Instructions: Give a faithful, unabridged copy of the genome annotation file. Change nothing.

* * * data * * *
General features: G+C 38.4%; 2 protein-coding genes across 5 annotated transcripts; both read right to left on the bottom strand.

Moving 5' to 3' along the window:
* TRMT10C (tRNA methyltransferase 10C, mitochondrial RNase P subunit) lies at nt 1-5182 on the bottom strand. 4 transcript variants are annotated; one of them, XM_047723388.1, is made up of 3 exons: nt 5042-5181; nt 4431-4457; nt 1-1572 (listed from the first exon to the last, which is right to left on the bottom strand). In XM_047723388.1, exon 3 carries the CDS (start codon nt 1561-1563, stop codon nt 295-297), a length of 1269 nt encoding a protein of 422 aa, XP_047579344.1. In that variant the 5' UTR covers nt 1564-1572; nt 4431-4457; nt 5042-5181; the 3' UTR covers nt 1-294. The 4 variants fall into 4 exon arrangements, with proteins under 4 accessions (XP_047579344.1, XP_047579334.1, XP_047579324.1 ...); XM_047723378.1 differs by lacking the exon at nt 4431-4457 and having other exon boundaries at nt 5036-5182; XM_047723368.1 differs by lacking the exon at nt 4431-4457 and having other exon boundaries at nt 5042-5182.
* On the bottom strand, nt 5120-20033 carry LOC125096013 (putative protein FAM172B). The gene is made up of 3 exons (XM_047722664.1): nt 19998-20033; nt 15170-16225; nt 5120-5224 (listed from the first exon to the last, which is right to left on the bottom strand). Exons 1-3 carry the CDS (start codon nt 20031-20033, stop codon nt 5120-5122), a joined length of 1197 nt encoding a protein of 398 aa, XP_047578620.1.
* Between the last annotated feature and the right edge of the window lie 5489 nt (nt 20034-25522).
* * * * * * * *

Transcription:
General features: G+C 38.4%; 2 protein-coding genes across 5 annotated transcripts; both read right to left on the bottom strand.

Moving 5' to 3' along the window:
* TRMT10C (tRNA methyltransferase 10C, mitochondrial RNase P subunit) lies at nt 1-5182 on the bottom strand. 4 transcript variants are annotated; one of them, XM_047723388.1, is made up of 3 exons: nt 5042-5181; nt 4431-4457; nt 1-1572 (listed from the first exon to the last, which is right to left on the bottom strand). In XM_047723388.1, exon 3 carries the CDS (start codon nt 1561-1563, stop codon nt 295-297), a length of 1269 nt encoding a protein of 422 aa, XP_047579344.1. In that variant the 5' UTR covers nt 1564-1572; nt 4431-4457; nt 5042-5181; the 3' UTR covers nt 1-294. The 4 variants fall into 4 exon arrangements, with proteins under 4 accessions (XP_047579344.1, XP_047579334.1, XP_047579324.1 ...); XM_047723378.1 differs by lacking the exon at nt 4431-4457 and having other exon boundaries at nt 5036-5182; XM_047723368.1 differs by lacking the exon at nt 4431-4457 and having other exon boundaries at nt 5042-5182.
* On the bottom strand, nt 5120-20033 carry LOC125096013 (putative protein FAM172B). The gene is made up of 3 exons (XM_047722664.1): nt 19998-20033; nt 15170-16225; nt 5120-5224 (listed from the first exon to the last, which is right to left on the bottom strand). Exons 1-3 carry the CDS (start codon nt 20031-20033, stop codon nt 5120-5122), a joined length of 1197 nt encoding a protein of 398 aa, XP_047578620.1.
* Between the last annotated feature and the right edge of the window lie 5489 nt (nt 20034-25522).